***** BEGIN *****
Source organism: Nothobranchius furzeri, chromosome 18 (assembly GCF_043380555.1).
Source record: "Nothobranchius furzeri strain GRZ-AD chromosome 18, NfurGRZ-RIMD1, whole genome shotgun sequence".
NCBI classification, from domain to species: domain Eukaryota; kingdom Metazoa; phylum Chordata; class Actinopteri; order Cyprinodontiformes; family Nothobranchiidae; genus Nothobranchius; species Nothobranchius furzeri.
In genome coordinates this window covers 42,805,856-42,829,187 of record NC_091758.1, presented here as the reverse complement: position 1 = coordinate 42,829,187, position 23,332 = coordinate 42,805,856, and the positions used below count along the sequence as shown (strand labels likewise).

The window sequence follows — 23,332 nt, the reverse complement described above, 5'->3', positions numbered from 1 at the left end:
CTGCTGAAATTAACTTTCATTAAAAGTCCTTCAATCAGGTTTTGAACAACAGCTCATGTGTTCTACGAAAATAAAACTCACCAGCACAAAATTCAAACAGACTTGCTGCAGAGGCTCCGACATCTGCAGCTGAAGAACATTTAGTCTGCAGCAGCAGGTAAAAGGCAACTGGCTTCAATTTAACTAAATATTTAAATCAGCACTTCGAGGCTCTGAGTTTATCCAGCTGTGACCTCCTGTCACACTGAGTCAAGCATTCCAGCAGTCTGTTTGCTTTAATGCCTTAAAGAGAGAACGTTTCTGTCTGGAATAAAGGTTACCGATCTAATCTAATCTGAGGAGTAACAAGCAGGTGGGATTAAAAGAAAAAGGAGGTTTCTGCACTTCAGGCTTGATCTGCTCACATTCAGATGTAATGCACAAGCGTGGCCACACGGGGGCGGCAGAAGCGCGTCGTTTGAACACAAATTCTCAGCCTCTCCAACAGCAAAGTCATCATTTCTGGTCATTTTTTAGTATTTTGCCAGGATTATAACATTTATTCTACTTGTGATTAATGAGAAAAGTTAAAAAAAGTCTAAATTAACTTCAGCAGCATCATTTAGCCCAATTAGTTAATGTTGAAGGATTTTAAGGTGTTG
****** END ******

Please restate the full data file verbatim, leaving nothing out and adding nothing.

Source organism: Nothobranchius furzeri, chromosome 18 (assembly GCF_043380555.1).
Source record: "Nothobranchius furzeri strain GRZ-AD chromosome 18, NfurGRZ-RIMD1, whole genome shotgun sequence".
NCBI classification, from domain to species: domain Eukaryota; kingdom Metazoa; phylum Chordata; class Actinopteri; order Cyprinodontiformes; family Nothobranchiidae; genus Nothobranchius; species Nothobranchius furzeri.
In genome coordinates this window covers 42,805,856-42,829,187 of record NC_091758.1, presented here as the reverse complement: position 1 = coordinate 42,829,187, position 23,332 = coordinate 42,805,856, and the positions used below count along the sequence as shown (strand labels likewise).

The window sequence follows — 23,332 nt, the reverse complement described above, 5'->3', positions numbered from 1 at the left end:
CTGCTGAAATTAACTTTCATTAAAAGTCCTTCAATCAGGTTTTGAACAACAGCTCATGTGTTCTACGAAAATAAAACTCACCAGCACAAAATTCAAACAGACTTGCTGCAGAGGCTCCGACATCTGCAGCTGAAGAACATTTAGTCTGCAGCAGCAGGTAAAAGGCAACTGGCTTCAATTTAACTAAATATTTAAATCAGCACTTCGAGGCTCTGAGTTTATCCAGCTGTGACCTCCTGTCACACTGAGTCAAGCATTCCAGCAGTCTGTTTGCTTTAATGCCTTAAAGAGAGAACGTTTCTGTCTGGAATAAAGGTTACCGATCTAATCTAATCTGAGGAGTAACAAGCAGGTGGGATTAAAAGAAAAAGGAGGTTTCTGCACTTCAGGCTTGATCTGCTCACATTCAGATGTAATGCACAAGCGTGGCCACACGGGGGCGGCAGAAGCGCGTCGTTTGAACACAAATTCTCAGCCTCTCCAACAGCAAAGTCATCATTTCTGGTCATTTTTTAGTATTTTGCCAGGATTATAACATTTATTCTACTTGTGATTAATGAGAAAAGTTAAAAAAAGTCTAAATTAACTTCAGCAGCATCATTTAGCCCAATTAGTTAATGTTGAAGGATTTTAAGGTGTTG